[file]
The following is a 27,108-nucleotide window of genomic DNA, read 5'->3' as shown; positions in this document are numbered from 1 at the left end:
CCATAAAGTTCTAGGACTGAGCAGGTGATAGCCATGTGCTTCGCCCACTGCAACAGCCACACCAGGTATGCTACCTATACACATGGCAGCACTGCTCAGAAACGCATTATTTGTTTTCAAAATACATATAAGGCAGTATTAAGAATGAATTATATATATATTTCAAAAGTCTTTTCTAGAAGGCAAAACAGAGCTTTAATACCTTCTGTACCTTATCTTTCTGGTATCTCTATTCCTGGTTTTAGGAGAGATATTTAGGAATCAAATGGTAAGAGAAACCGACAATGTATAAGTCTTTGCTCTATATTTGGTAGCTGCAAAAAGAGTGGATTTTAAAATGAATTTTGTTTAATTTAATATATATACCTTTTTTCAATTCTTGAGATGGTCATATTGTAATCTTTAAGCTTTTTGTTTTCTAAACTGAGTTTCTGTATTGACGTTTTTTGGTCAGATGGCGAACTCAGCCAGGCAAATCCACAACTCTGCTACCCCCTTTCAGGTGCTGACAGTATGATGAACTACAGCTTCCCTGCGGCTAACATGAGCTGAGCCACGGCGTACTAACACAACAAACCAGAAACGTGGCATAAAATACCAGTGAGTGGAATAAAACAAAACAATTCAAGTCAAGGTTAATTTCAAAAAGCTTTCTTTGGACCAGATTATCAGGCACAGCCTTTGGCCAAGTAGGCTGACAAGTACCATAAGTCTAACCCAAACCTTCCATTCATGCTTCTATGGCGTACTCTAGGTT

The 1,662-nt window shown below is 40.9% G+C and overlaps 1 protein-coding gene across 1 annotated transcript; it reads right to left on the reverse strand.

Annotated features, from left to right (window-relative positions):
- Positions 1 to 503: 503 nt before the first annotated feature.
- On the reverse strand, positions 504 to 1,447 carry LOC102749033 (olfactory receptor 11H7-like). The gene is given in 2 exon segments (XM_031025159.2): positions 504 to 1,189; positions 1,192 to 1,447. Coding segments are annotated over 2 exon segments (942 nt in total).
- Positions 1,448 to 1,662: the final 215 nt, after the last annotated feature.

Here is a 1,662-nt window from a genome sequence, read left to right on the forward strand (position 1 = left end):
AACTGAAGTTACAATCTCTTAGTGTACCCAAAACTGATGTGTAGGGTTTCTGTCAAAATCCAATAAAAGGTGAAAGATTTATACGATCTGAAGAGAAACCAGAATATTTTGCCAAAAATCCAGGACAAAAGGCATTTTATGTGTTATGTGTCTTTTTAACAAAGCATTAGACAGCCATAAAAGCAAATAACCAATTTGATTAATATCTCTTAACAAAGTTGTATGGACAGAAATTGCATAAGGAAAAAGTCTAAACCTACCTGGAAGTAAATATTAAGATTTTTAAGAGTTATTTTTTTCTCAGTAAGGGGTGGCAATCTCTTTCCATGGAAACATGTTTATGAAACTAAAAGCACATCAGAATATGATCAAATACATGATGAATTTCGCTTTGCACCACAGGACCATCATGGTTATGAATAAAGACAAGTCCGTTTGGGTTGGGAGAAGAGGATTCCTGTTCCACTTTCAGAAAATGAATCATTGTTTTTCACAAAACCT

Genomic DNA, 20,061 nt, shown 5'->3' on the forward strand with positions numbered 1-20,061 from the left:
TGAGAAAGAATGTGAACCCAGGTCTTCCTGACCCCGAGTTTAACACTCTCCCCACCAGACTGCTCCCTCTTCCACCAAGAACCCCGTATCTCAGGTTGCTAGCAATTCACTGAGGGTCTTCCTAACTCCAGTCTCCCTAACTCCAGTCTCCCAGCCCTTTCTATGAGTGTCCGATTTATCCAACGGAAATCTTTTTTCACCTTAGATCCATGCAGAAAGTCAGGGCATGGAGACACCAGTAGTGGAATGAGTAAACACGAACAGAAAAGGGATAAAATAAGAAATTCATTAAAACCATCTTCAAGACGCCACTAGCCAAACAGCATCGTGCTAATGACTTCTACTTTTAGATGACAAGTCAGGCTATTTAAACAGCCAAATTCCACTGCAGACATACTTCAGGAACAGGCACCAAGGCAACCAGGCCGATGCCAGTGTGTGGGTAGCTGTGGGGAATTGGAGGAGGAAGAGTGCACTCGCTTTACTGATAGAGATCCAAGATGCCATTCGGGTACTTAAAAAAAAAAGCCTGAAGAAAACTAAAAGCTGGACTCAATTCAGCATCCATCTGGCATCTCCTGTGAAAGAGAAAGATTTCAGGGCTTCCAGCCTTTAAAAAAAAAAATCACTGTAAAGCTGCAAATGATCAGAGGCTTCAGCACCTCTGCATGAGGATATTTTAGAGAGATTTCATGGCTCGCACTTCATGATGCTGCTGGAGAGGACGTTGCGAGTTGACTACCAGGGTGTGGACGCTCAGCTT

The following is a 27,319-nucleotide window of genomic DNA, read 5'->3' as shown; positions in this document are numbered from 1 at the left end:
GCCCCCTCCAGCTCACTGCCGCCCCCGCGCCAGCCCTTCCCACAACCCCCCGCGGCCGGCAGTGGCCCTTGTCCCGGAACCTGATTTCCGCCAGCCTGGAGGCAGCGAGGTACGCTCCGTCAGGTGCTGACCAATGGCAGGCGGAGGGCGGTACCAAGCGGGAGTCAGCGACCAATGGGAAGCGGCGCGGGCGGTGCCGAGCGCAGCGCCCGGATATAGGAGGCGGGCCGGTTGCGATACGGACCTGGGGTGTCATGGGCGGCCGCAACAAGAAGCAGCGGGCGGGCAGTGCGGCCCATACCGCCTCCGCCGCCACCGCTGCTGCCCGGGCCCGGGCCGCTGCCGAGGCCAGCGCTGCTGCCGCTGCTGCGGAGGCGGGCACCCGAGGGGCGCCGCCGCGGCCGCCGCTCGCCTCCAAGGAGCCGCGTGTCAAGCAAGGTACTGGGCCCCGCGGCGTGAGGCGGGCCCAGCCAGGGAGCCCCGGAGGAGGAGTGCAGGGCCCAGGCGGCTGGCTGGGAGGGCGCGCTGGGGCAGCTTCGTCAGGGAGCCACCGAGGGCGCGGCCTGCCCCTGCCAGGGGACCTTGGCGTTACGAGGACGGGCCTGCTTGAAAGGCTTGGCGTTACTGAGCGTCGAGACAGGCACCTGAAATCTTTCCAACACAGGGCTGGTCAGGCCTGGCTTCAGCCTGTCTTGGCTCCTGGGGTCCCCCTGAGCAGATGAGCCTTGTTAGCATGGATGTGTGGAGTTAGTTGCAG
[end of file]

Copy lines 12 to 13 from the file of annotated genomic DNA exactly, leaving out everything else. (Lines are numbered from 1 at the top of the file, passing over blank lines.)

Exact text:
The following is a 27,319-nucleotide window of genomic DNA, read 5'->3' as shown; positions in this document are numbered from 1 at the left end:
GCCCCCTCCAGCTCACTGCCGCCCCCGCGCCAGCCCTTCCCACAACCCCCCGCGGCCGGCAGTGGCCCTTGTCCCGGAACCTGATTTCCGCCAGCCTGGAGGCAGCGAGGTACGCTCCGTCAGGTGCTGACCAATGGCAGGCGGAGGGCGGTACCAAGCGGGAGTCAGCGACCAATGGGAAGCGGCGCGGGCGGTGCCGAGCGCAGCGCCCGGATATAGGAGGCGGGCCGGTTGCGATACGGACCTGGGGTGTCATGGGCGGCCGCAACAAGAAGCAGCGGGCGGGCAGTGCGGCCCATACCGCCTCCGCCGCCACCGCTGCTGCCCGGGCCCGGGCCGCTGCCGAGGCCAGCGCTGCTGCCGCTGCTGCGGAGGCGGGCACCCGAGGGGCGCCGCCGCGGCCGCCGCTCGCCTCCAAGGAGCCGCGTGTCAAGCAAGGTACTGGGCCCCGCGGCGTGAGGCGGGCCCAGCCAGGGAGCCCCGGAGGAGGAGTGCAGGGCCCAGGCGGCTGGCTGGGAGGGCGCGCTGGGGCAGCTTCGTCAGGGAGCCACCGAGGGCGCGGCCTGCCCCTGCCAGGGGACCTTGGCGTTACGAGGACGGGCCTGCTTGAAAGGCTTGGCGTTACTGAGCGTCGAGACAGGCACCTGAAATCTTTCCAACACAGGGCTGGTCAGGCCTGGCTTCAGCCTGTCTTGGCTCCTGGGGTCCCCCTGAGCAGATGAGCCTTGTTAGCATGGATGTGTGGAGTTAGTTGCAG